Improving traditions 

Amsterdan mayor Femke Halsema took a long pause, drawing attention to the “1873” button she had been wearing when she attended the first mass Black Lives Matter demonstration at De Dam on June 10. The brainchild of the late anti-racism activist Perez Jong Loy, it hints at 1863 not being the actual date black people were freed in Suriname; government had imposed state supervision on all formerly enslaved that kept them in bondage for 10 extra years.  “1873 stands as a symbol of the difficult advance toward equality. And we can still see it today if we see that many people in the most vulnerable parts of our communities are the hardest hit by the corona-crisis,” she said.  However, she said she was noticing that the tide is turning.

“Black Lives Matter started as a small group of activists who broached confrontational subjects and were hated for that. And now it has mushroomed into a worldwide people’s movement in which everybody is involved, a movement that does not break traditions but improves on them and makes new ones. That adds to history,” she said.  “Many of us live in separate worlds and I blame the Netherlands of then and the Netherlands of now. We can only advance if we acknowledge our full history and dare to speak up.”  She mentioned that changes are being brought in how the education system deals with the subject of slavery and that a museum of Dutch Slavery History is being created.  “Change is possible, but we have to change. We have to tell the entire story – that Amsterdam, our capital, that was a refuge for people being persecuted, was also the city that kept meticulous record of how it traded in people; that here philosophers lent their thoughts to legitimising slavery. Injustice, pain and suffering deserve acknowledgement, now, tomorrow and forever,” she said.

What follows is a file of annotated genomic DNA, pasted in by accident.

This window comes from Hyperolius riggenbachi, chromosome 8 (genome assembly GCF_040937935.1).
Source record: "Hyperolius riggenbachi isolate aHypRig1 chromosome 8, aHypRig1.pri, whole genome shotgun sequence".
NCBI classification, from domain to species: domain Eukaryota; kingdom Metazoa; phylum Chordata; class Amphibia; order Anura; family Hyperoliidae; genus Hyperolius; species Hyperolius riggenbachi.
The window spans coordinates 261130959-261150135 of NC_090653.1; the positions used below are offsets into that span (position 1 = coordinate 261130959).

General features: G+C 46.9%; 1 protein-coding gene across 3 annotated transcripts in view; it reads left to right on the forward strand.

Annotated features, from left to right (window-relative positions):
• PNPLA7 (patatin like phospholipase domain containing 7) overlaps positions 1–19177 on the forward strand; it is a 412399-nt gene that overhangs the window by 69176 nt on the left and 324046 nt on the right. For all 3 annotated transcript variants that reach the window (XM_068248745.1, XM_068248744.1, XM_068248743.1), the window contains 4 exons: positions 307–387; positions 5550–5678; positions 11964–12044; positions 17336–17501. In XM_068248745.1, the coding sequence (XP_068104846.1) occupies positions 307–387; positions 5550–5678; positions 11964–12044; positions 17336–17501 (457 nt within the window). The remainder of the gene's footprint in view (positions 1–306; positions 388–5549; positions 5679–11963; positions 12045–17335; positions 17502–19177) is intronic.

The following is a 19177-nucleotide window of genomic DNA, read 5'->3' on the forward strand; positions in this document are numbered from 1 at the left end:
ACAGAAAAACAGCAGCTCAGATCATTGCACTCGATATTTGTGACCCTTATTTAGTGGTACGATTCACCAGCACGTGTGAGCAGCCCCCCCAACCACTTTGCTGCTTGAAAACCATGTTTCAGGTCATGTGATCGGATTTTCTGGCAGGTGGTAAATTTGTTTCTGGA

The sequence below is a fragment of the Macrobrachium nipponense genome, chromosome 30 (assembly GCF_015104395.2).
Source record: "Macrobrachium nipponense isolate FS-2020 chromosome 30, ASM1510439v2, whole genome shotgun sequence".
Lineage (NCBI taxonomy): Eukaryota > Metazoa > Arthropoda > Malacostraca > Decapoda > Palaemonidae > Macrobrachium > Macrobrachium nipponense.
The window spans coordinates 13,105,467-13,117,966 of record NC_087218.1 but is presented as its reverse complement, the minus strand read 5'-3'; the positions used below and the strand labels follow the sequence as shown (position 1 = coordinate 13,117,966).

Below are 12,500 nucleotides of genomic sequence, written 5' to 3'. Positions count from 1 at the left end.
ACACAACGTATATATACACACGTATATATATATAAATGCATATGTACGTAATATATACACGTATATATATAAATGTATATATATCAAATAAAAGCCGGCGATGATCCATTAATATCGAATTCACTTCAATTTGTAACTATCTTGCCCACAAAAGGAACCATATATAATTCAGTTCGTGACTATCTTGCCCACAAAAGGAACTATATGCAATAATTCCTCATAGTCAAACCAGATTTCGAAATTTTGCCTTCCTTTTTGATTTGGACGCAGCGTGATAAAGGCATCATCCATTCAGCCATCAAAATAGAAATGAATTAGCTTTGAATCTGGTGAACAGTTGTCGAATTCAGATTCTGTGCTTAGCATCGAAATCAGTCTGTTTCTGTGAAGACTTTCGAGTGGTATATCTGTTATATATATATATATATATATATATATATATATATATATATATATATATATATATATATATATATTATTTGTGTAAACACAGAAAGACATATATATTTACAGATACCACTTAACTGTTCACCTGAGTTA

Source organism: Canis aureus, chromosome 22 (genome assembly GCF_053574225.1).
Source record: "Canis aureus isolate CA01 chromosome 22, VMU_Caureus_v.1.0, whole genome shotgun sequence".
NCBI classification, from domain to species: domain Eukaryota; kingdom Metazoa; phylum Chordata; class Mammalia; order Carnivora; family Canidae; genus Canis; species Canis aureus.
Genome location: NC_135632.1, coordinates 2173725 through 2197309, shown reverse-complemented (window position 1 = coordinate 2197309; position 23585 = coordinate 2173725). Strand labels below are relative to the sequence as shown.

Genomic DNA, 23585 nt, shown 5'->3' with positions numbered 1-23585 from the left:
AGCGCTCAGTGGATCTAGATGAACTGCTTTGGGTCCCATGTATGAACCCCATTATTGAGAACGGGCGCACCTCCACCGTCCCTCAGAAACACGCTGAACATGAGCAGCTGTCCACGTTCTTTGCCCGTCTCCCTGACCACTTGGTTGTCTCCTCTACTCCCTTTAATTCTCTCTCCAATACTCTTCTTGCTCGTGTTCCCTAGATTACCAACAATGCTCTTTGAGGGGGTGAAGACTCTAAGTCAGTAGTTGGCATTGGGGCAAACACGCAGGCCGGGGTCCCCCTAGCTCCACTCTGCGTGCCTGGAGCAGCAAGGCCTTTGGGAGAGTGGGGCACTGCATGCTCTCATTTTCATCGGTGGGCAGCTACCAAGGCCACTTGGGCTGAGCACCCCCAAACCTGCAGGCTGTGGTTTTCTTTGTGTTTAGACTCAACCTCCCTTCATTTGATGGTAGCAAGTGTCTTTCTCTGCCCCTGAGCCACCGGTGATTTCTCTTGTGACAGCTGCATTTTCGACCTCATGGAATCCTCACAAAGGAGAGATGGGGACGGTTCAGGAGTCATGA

History laid the foundation for racism 

Nooitmeer also referenced the 1873 button that she too was wearing. “When the enslaved finally became free, with the knowledge that the plantation owners had been compensated with 300 guilders per enslaved, they were still happy – finally, an end to the system of dehumanisation and slavery that had been royally decreed.”  Nooitmeer explained that for 2½ centuries millions of people were enslaved on behalf of the Netherlands, in a system that laid the political, social and cultural foundation for the oppression of people of African roots in the Netherlands and its colonies.  “That history laid the foundation for the development of institutional racism. And it is still omnipresent in the minds of authority figures, civilians and governments, often unwittingly, but nonetheless disastrous for the victims.”  She hinted that this is what prompted many people – of all colours, ethnicities, and ages – to join in the Black Lives Matter demonstrations.

“What many fail to realise is that the effect of slavery and the colonial past is central for Dutch people of African descent when they have to make decisions about their own future. But it also regards the Dutch cultural archive. Ethnic profiling by government departments, undervaluing of students, discrimination in the labour and housing markets … these are examples of institutional racism that have to be addressed from an historical perspective.”  She named Keti Koti being added to the Dutch education system as an important milestone in raising awareness about the Dutch slavery past through education. And she also mentioned excuses. “NiNsee hopes that these will be expressed nationally, with the help of the parliamentarians who are endeavouring to bring this about.”

Source: The Daily Herald